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Sweet Addiction - The Botanic Story of Chocolate

Home > Sydney > Chocolate | Day Trips | Exhibitions
by Sue Hinchey (subscribe)
A freelance writer living and loving in the northern beaches of Sydney...travelling, writing, outdoor activities, gardens, and Pilates are a few of my favourite things. Visit me www.potpourritravels.wordpress.com or www.facebook.com/potpourritravels/
Published June 18th 2016
Learn how to grow your own chocolate
This year, The Royal Botanic Gardens in Sydney celebrates its 200th year. It covers 30 hectares, has 8,900 plant species, 3,964 trees and is home to Australia's oldest street trees - 3 Eucalyptus robusta planted in 1816 along Mrs Macquaries Road.

trees
one of the 3,964 trees in the Botanic Gardens


But I'm here to investigate something dear to every girl's heart, "The Botanic Story of Chocolate". Housed in The Calyx, the Garden's newest and grooviest looking attraction, the story takes you on a journey. Intrigued by the lemurs guarding the door, I head inside.

Calyx entrance
lemurs guard the entrance


Once inside I'm greeted by a volcano of liquid chocolate. Pink and white marshmallows and dipping sticks are provided, so if you're game enough to make a pig of yourself, this sugar hit will last you all day.

chocolate fountain
no one can resist tasting


The exhibit's curator, Director of Horticulture Management, Jimmy Turner, said his aim was to highlight Rainforest Conservation. Stepping through the doors I'm immersed in a South American Rainforest, where the cacao tree is native to.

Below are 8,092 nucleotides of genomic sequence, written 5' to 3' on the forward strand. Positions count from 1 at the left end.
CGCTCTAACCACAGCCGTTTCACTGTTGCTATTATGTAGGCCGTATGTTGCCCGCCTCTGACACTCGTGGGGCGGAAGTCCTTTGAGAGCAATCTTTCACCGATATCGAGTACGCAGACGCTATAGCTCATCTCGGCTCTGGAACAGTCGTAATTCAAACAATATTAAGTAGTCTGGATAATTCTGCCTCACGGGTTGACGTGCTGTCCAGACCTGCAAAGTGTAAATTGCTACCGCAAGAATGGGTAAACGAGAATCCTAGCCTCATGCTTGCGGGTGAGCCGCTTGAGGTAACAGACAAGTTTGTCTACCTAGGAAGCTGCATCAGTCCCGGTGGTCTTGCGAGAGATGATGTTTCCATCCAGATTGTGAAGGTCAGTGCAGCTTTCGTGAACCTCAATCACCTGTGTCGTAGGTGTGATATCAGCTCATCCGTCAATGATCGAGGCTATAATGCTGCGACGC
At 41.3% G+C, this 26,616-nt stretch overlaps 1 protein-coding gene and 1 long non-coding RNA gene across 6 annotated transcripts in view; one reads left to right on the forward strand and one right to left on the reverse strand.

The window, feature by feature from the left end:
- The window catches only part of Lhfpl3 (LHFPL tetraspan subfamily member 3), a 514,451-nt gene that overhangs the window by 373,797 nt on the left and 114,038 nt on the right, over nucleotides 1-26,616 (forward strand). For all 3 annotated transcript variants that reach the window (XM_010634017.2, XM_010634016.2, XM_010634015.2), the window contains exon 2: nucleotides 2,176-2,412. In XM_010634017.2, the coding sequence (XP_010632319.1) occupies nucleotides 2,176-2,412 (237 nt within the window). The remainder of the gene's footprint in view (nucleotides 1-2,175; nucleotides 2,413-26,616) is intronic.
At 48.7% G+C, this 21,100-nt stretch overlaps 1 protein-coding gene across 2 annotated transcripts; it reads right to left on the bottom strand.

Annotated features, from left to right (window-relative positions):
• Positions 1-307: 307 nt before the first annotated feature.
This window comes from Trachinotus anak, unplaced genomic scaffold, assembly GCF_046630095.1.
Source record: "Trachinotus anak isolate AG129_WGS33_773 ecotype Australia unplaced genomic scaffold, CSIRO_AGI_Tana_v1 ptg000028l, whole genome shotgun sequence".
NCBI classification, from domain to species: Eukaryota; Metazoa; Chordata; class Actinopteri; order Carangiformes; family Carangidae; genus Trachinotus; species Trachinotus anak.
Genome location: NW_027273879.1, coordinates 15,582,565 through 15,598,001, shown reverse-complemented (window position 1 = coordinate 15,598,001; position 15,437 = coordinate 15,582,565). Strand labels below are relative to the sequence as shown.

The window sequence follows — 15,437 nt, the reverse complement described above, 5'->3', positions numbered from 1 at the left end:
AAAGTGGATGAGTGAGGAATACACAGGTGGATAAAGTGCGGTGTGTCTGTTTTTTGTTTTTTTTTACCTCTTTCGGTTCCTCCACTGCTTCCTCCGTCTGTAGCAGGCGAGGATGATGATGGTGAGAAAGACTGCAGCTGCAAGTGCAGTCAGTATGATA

rainforest
every crevice and log is covered in plants


The exhibits show how cacao plantations are grown sustainably, and what environmental challenges they face. Continue walking through the Mill and learn how chocolate goes from being a bean to being that chocolate bar in your fridge.

exhibits
exhibits

"The message we hope all visitors will come away with is 'you save the plants, you save the planet'. The Royal Botanic Garden isn't only a nice place to jog or picnic but we are also the oldest scientific organisation in Australia dedicated to plant conservation", says Jimmy. "The choices you make at the supermarket determine our future and the future of our planet."

The mill
The Mill


Back outside I turn my face to the gentle winter sun. Across the expanse of green lawn people wander. I sit in the protective canopy of the massive arms of a huge oak tree. Children run, roll and play. I'm struck again by the beauty and peace of this place. It happens every time I visit. Our island home is special and blessed to be a land of peace and prosperity. The curators here have a huge responsibility and they do it well. As I stroll toward home I remind myself, so do I. It's not that hard to make the right choices. I'll be checking my fridge as soon as I get home.

picnic
picnic in the park
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Why? Rainforest conservation
When: From 11 June, 2016
Phone: 02-92318111
Where: Royal Botanic Gardens Sydney
Cost: $17.00
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